Photo: Walter G. Arce/ASP, Inc.

Rosenqvist Scores Second Pole of 2022 with Fast Lap in Indianapolis

By David Morgan, Associate Editor

INDIANAPOLIS – When the green flag flies for Saturday’s Gallagher Grand Prix at Indianapolis Motor Speedway, it will be the No. 7 Arrow McLaren SP Chevrolet and Felix Rosenqvist leading the field into Turn 1 after scoring the pole on Friday.

After bolting on the red Firestone alternates during the Fast Six, Rosenqvist’s lap of one minute, 10.226 seconds was quick enough to boost him to the top of the board for his second pole of the 2022 season.

“It’s been a pretty smooth day, surprisingly smooth, and I think those guys are kind of rare in INDYCAR,” Rosenqvist said. “I think the whole team has just done a really good prep work for this race. We tested here like a month ago, which I think really helped. We kind of got here with a good starting package, so we knew that this was going to be one that we had to really extract everything in qualifying.

“But yeah, it was really cool. We did only one lap in Q1, saved those tires for the Fast Six, and everything just worked out to plan. Man, it’s rare to have those days, but I think today was just a day about execution, and now eyes forward to tomorrow.”

Rosenqvist will be joined by current Andretti Autosport and future McLaren driver Alexander Rossi, who backed up his speed from practice to time in second fastest.

“It’s great to be here during the GP,” said Rossi. “We’ve always historically struggled here, especially in qualifying. Our race pace has been good in the past, and that’s never been an issue, but we’ve never been able to qualify here, so we had a really good test a month ago, and it’s nice to see that translate. We had a really good test in Iowa, too. That didn’t really work out.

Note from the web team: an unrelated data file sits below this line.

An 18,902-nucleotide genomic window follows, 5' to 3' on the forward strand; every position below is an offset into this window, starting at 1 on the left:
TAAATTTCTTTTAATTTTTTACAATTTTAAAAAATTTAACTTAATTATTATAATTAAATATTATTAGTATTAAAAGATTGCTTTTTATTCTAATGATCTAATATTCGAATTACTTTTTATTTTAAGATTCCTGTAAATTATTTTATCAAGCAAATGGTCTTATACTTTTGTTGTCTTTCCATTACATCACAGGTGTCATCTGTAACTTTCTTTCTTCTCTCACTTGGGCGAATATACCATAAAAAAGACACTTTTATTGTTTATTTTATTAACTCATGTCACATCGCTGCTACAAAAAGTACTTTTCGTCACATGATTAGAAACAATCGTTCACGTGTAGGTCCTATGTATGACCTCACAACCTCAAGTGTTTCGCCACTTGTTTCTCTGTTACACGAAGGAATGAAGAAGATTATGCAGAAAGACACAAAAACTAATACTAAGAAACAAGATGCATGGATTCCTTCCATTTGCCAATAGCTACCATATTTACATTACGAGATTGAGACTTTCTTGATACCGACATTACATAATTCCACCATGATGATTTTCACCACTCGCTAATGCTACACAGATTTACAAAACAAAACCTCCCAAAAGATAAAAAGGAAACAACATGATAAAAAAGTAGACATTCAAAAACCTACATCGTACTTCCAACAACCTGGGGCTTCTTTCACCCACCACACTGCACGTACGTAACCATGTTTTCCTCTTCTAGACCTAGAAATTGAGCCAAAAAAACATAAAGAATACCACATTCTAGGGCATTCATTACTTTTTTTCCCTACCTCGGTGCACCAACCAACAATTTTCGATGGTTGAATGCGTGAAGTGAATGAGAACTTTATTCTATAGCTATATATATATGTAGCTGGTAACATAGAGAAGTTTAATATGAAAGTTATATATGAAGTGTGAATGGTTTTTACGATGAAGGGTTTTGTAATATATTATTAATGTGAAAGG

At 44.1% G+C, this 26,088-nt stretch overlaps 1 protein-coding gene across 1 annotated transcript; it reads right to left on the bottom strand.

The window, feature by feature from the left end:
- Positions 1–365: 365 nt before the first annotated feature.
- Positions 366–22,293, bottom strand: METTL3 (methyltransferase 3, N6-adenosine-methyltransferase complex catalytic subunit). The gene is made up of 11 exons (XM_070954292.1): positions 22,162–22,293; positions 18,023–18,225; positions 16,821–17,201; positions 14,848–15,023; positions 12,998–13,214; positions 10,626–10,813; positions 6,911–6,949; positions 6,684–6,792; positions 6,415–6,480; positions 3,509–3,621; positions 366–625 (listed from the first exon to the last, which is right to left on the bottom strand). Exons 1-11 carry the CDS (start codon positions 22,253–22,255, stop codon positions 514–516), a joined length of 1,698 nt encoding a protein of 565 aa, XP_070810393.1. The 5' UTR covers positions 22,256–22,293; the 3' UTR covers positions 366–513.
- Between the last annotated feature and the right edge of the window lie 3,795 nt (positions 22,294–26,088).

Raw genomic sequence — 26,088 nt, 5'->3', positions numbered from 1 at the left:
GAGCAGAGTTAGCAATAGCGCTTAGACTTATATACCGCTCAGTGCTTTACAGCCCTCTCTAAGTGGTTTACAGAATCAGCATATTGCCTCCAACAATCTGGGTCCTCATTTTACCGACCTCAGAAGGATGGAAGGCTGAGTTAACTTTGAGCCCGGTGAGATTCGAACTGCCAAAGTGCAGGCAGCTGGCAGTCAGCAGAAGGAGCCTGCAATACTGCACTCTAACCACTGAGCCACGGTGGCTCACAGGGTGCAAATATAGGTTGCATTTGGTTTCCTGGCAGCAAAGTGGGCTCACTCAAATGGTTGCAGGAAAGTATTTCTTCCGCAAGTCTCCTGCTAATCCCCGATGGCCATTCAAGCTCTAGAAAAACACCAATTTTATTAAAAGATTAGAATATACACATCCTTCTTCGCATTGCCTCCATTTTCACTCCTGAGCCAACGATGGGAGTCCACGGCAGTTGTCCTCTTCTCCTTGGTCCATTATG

“It’s good. It’s good to be back obviously at the speedway. We all love coming here, and it’s great to be here on the triple-header weekend, and hopefully we can have a good day tomorrow.

“That lap that Felix did, I don’t think we had anything for it, so hats off to him.”

Rosenqvist’s Arrow McLaren teammate, Pato O’Ward made wholesale gains from his struggles in practice to claim the third starting spot. Will Power will join him on Row 2.

“It’s a great team result,” O’Ward said. “Extremely happy with, first of all, making it to the Fast Six because when we started qualifying we were in trouble, just as we were in FP1.

“We turned — I don’t know how we did that, but we turned it around, and we got the car into a window where I could work with it, and yeah, like Alex said, I think Felix — I don’t think anybody had anything for Felix’s lap. Great job to him. Super happy to see that for him. He deserves it. He’s been working really hard, and it’s a great result for the team.”

Josef Newgarden, who got the green light to participate in qualifying and the race after being re-evaluated by medical personnel on Friday morning, once again seemed like a man on a mission, rounding out the top-five fastest drivers.

Rookie Christian Lundgaard will start sixth, followed by Alex Palou, Rinus VeeKay, Colton Herta, and Conor Daly filling out the first five rows on the starting grid.